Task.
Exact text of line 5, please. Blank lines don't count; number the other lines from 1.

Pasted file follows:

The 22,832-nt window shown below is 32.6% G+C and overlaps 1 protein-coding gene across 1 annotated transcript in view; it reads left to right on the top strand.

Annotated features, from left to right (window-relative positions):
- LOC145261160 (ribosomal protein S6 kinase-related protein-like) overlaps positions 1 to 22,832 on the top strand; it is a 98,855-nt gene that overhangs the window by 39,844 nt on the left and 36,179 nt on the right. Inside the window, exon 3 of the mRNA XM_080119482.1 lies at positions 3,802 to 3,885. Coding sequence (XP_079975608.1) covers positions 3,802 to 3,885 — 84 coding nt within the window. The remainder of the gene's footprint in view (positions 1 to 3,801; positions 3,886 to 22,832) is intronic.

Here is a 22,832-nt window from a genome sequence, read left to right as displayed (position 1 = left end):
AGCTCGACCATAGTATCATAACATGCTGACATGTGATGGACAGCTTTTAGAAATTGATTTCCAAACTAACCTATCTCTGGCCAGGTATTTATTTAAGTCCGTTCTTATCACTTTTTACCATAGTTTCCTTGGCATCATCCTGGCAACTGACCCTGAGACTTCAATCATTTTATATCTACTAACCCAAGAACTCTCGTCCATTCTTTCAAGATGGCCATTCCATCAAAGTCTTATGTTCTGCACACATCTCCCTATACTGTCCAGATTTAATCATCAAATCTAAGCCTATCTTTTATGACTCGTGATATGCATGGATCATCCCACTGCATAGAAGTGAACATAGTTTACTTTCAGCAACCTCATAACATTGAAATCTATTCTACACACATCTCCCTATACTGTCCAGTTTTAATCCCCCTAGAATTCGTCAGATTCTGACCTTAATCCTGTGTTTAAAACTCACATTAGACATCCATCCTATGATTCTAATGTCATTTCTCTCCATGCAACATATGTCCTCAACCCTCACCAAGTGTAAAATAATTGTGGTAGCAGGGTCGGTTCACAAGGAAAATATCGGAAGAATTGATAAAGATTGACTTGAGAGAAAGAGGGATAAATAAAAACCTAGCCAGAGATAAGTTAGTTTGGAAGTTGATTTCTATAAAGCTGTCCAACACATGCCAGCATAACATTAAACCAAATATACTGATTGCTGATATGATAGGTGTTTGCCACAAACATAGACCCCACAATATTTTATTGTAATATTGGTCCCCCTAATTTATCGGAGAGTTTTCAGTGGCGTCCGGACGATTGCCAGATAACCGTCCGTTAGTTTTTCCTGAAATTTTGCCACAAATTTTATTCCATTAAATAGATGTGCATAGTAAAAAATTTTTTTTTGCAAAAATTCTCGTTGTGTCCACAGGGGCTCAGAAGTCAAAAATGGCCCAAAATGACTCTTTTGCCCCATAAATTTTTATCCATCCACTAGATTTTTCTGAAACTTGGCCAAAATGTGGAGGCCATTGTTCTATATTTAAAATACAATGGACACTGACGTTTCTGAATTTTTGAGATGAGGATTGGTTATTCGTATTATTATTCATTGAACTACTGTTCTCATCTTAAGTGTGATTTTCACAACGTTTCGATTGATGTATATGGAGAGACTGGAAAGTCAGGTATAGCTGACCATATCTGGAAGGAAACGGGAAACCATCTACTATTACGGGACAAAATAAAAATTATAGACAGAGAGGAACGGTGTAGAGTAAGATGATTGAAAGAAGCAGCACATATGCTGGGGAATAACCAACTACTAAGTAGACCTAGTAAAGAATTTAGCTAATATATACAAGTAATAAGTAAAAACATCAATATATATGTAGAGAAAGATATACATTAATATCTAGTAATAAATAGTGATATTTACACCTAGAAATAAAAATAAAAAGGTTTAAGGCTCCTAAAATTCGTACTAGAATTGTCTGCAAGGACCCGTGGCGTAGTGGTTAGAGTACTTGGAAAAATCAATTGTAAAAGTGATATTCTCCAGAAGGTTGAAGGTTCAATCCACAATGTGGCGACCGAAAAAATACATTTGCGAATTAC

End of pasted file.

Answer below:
AGCTCGACCATAGTATCATAACATGCTGACATGTGATGGACAGCTTTTAGAAATTGATTTCCAAACTAACCTATCTCTGGCCAGGTATTTATTTAAGTCCGTTCTTATCACTTTTTACCATAGTTTCCTTGGCATCATCCTGGCAACTGACCCTGAGACTTCAATCATTTTATATCTACTAACCCAAGAACTCTCGTCCATTCTTTCAAGATGGCCATTCCATCAAAGTCTTATGTTCTGCACACATCTCCCTATACTGTCCAGATTTAATCATCAAATCTAAGCCTATCTTTTATGACTCGTGATATGCATGGATCATCCCACTGCATAGAAGTGAACATAGTTTACTTTCAGCAACCTCATAACATTGAAATCTATTCTACACACATCTCCCTATACTGTCCAGTTTTAATCCCCCTAGAATTCGTCAGATTCTGACCTTAATCCTGTGTTTAAAACTCACATTAGACATCCATCCTATGATTCTAATGTCATTTCTCTCCATGCAACATATGTCCTCAACCCTCACCAAGTGTAAAATAATTGTGGTAGCAGGGTCGGTTCACAAGGAAAATATCGGAAGAATTGATAAAGATTGACTTGAGAGAAAGAGGGATAAATAAAAACCTAGCCAGAGATAAGTTAGTTTGGAAGTTGATTTCTATAAAGCTGTCCAACACATGCCAGCATAACATTAAACCAAATATACTGATTGCTGATATGATAGGTGTTTGCCACAAACATAGACCCCACAATATTTTATTGTAATATTGGTCCCCCTAATTTATCGGAGAGTTTTCAGTGGCGTCCGGACGATTGCCAGATAACCGTCCGTTAGTTTTTCCTGAAATTTTGCCACAAATTTTATTCCATTAAATAGATGTGCATAGTAAAAAATTTTTTTTTGCAAAAATTCTCGTTGTGTCCACAGGGGCTCAGAAGTCAAAAATGGCCCAAAATGACTCTTTTGCCCCATAAATTTTTATCCATCCACTAGATTTTTCTGAAACTTGGCCAAAATGTGGAGGCCATTGTTCTATATTTAAAATACAATGGACACTGACGTTTCTGAATTTTTGAGATGAGGATTGGTTATTCGTATTATTATTCATTGAACTACTGTTCTCATCTTAAGTGTGATTTTCACAACGTTTCGATTGATGTATATGGAGAGACTGGAAAGTCAGGTATAGCTGACCATATCTGGAAGGAAACGGGAAACCATCTACTATTACGGGACAAAATAAAAATTATAGACAGAGAGGAACGGTGTAGAGTAAGATGATTGAAAGAAGCAGCACATATGCTGGGGAATAACCAACTACTAAGTAGACCTAGTAAAGAATTTAGCTAATATATACAAGTAATAAGTAAAAACATCAATATATATGTAGAGAAAGATATACATTAATATCTAGTAATAAATAGTGATATTTACACCTAGAAATAAAAATAAAAAGGTTTAAGGCTCCTAAAATTCGTACTAGAATTGTCTGCAAGGACCCGTGGCGTAGTGGTTAGAGTACTTGGAAAAATCAATTGTAAAAGTGATATTCTCCAGAAGGTTGAAGGTTCAATCCACAATGTGGCGACCGAAAAAATACATTTGCGAATTAC